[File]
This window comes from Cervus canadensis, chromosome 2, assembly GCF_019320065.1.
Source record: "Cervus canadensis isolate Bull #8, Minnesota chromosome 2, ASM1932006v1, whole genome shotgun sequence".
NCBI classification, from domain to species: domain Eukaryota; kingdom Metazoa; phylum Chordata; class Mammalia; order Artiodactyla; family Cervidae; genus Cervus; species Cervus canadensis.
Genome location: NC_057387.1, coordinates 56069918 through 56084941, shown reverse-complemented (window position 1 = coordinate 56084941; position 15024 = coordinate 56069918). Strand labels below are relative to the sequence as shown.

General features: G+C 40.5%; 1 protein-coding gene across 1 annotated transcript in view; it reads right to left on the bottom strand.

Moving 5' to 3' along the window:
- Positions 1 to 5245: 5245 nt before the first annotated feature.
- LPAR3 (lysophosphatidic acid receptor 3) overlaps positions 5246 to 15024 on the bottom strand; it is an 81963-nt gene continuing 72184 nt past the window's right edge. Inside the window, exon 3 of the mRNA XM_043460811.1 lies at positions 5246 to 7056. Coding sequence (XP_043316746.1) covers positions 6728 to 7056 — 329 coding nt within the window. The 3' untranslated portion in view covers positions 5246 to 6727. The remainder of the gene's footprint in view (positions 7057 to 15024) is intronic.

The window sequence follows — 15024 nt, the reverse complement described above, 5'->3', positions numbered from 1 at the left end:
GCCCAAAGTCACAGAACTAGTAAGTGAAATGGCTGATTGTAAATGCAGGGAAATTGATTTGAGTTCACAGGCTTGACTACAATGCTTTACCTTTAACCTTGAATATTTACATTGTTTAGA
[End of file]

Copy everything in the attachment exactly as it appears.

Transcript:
This window comes from Cervus canadensis, chromosome 2, assembly GCF_019320065.1.
Source record: "Cervus canadensis isolate Bull #8, Minnesota chromosome 2, ASM1932006v1, whole genome shotgun sequence".
NCBI classification, from domain to species: domain Eukaryota; kingdom Metazoa; phylum Chordata; class Mammalia; order Artiodactyla; family Cervidae; genus Cervus; species Cervus canadensis.
Genome location: NC_057387.1, coordinates 56069918 through 56084941, shown reverse-complemented (window position 1 = coordinate 56084941; position 15024 = coordinate 56069918). Strand labels below are relative to the sequence as shown.

General features: G+C 40.5%; 1 protein-coding gene across 1 annotated transcript in view; it reads right to left on the bottom strand.

Moving 5' to 3' along the window:
- Positions 1 to 5245: 5245 nt before the first annotated feature.
- LPAR3 (lysophosphatidic acid receptor 3) overlaps positions 5246 to 15024 on the bottom strand; it is an 81963-nt gene continuing 72184 nt past the window's right edge. Inside the window, exon 3 of the mRNA XM_043460811.1 lies at positions 5246 to 7056. Coding sequence (XP_043316746.1) covers positions 6728 to 7056 — 329 coding nt within the window. The 3' untranslated portion in view covers positions 5246 to 6727. The remainder of the gene's footprint in view (positions 7057 to 15024) is intronic.

The window sequence follows — 15024 nt, the reverse complement described above, 5'->3', positions numbered from 1 at the left end:
GCCCAAAGTCACAGAACTAGTAAGTGAAATGGCTGATTGTAAATGCAGGGAAATTGATTTGAGTTCACAGGCTTGACTACAATGCTTTACCTTTAACCTTGAATATTTACATTGTTTAGA